Investigating the Influence of Light Intensity and CO2 Concentrations on the Growth Rate of Eruca sativa
The current evidence for climate change is unequivocal. A scientific consensus has been reached that “human activities are the primary driver of global climate change” (Linden et al. 2015, Anderegg et al. 2010). However, despite this agreement among scientists, uncertainties present themselves as research is conducted into the ecosystem’s response to climate change, specifically, how the growth rates of plants are influenced by the changing environment.
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It is well known that even in constant environmental conditions, relative growth rates of plants can vary considerably among species (Grime & Hunt, 1975). Thus, in a shifting global environment, the need to understand the impacts that environmental conditions will have on growth rates becomes vital. However, there has been a noticeable gap in knowledge regarding the long-term effects of global climate change on agricultural productivity, with crop yield changes at the forefront of these uncertainties (Adams et al. 1998). Many species of plants are yet to be studied to observe the influence of climate change on their growth rates. Understanding this influence will begin to set the foundations for the adaptation of crop farming in the future.
Currently, research has shown that crops are extremely vulnerable to climate change (Nelson et al. 2009), most noticeably through atmospheric CO2 and light concentrations. Interestingly, the mechanisms for allowing CO2 to diffuse into the plant – the opening of the stomata – and the absorbance of light interact with each other. Thus, as the average atmospheric CO2 concentration is expected to increase, the interaction between light and CO2 is suspected to vary (Murray, 2006). This study hypothesises that if the concentration of atmospheric CO2 is increased, then the rate of photosynthesis is expected to increase accordingly. Similarly, if the amount of light intensity is increased, then the rate of photosynthesis is also expected to increase.
These variables will be compared via the growth rates of Eruca sativa leaves grown in climate-controlled conditions, aiming to provide a cursory glance into the impact of climate change on plant growth.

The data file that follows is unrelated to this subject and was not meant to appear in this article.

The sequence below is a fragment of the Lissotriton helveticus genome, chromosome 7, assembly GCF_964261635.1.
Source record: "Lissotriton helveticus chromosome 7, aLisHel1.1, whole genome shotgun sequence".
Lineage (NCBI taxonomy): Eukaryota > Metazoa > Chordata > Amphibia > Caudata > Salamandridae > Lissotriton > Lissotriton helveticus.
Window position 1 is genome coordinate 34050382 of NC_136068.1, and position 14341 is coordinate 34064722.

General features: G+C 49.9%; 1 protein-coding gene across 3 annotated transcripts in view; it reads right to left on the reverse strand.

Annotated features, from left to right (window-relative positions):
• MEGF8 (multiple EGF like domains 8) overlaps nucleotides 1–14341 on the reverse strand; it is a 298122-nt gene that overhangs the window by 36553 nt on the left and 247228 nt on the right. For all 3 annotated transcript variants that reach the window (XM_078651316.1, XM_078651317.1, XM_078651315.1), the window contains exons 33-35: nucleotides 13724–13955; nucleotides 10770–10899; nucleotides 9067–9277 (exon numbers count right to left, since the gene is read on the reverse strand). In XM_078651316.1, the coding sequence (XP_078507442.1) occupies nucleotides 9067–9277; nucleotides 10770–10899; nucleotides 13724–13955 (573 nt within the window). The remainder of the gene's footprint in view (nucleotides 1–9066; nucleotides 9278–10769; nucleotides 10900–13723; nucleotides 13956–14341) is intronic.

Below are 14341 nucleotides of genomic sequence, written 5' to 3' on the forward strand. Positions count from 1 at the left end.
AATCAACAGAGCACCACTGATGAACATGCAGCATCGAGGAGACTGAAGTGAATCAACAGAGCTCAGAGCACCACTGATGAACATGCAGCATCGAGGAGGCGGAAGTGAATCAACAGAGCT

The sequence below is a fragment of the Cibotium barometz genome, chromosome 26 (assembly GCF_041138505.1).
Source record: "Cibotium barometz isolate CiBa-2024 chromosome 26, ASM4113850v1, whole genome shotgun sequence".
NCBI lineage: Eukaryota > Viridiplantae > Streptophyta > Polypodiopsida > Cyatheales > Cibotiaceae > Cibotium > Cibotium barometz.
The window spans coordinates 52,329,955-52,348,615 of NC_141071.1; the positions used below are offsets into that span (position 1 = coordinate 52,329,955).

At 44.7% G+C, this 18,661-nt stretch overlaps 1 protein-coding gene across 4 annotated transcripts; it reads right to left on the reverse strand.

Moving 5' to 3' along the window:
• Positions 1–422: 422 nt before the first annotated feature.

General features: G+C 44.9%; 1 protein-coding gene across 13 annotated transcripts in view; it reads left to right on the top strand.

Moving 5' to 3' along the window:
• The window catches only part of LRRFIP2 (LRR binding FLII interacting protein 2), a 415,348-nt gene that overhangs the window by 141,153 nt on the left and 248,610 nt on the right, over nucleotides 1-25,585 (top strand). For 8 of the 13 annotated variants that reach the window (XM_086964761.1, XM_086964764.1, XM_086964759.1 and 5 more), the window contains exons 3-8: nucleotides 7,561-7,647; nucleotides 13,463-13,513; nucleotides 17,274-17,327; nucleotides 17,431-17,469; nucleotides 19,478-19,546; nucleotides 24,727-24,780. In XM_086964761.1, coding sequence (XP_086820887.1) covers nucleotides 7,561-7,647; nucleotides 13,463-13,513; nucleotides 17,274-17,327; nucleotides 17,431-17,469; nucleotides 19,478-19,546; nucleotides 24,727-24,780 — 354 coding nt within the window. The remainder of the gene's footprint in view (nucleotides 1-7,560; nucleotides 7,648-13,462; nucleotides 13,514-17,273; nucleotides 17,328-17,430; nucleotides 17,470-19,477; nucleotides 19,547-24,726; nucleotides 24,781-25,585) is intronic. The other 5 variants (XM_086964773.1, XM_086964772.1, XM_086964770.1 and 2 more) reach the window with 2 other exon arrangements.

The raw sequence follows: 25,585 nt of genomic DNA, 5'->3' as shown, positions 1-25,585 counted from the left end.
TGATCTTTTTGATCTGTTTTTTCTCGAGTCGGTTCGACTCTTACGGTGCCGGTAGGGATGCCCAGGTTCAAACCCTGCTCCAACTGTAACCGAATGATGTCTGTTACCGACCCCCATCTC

Influence of varied light conditions on surface area of leaves
Light conditions were varied while maintaining the atmospheric CO2 concentrations – ambient level (400ppm) – and graphed against the average surface area of E. sativa leaves (fig. 1). A noteworthy observation is the significant difference in standard errors between high and low light conditions (SEHigh = 1.2, SELow = 0.89). The results of the t-tests show a significant difference between the 2 light treatments (t = 5.44, d.f. = 198, p = 1.52 x10-7).
Fig. 1 Influence of varied light conditions on average surface area of leaves, in cm2 with SE bars.
Influence of varied CO2 concentrations on surface area of leaves
Atmospheric CO2 concentrations were varied while maintaining a stable light condition – high level (800µmol m2s1) – and graphed against the average surface area of E. sativa leaves (fig. 2). It should be noted that the percentage difference between the average leaf surface area in the CO2 treatments is less than the difference found in the light treatments. Finally, the results of the t-tests do show a significant difference between the 2 CO2 treatments
(t = 4.90, d.f. = 198, p = 1.95 x10-6).
Fig. 2 Influence of varied CO2 concentrations on average surface area of leaves, in cm2 with SE bars.
The results display a direct correlation between an increase in light conditions and atmospheric CO2 concentrations with a relative increase in the average leaf surface area of the E. sativa plant. The high light growing condition provides a growth rate of approximately 1.3x the ambient light condition, while a 1.2x growth rate was identified in the high CO2 vs ambient concentration. These results are thus in full support of the initial hypotheses with both sections of the experiment showing significant differences through the statistical analyses (p < 0.05). Through additional analysis, it is evident that there is a higher statistical correlation between the average surface area of leaves and the increased light conditions.
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This result was observed by a previous study conducted on plant growth responses to light, temperature and CO2 (Hayman, 1974). The study used a highly similar method to the one used in this study, that is, growing plants in highly controlled conditions then measuring the dry weight of leaves. Hayman (1974, p. 71) concluded that the highest light conditions “simulated growth to the same extent as the addition of soluble phosphate” – a fertilizer that improved plant growth significantly – supporting the results of this experiment.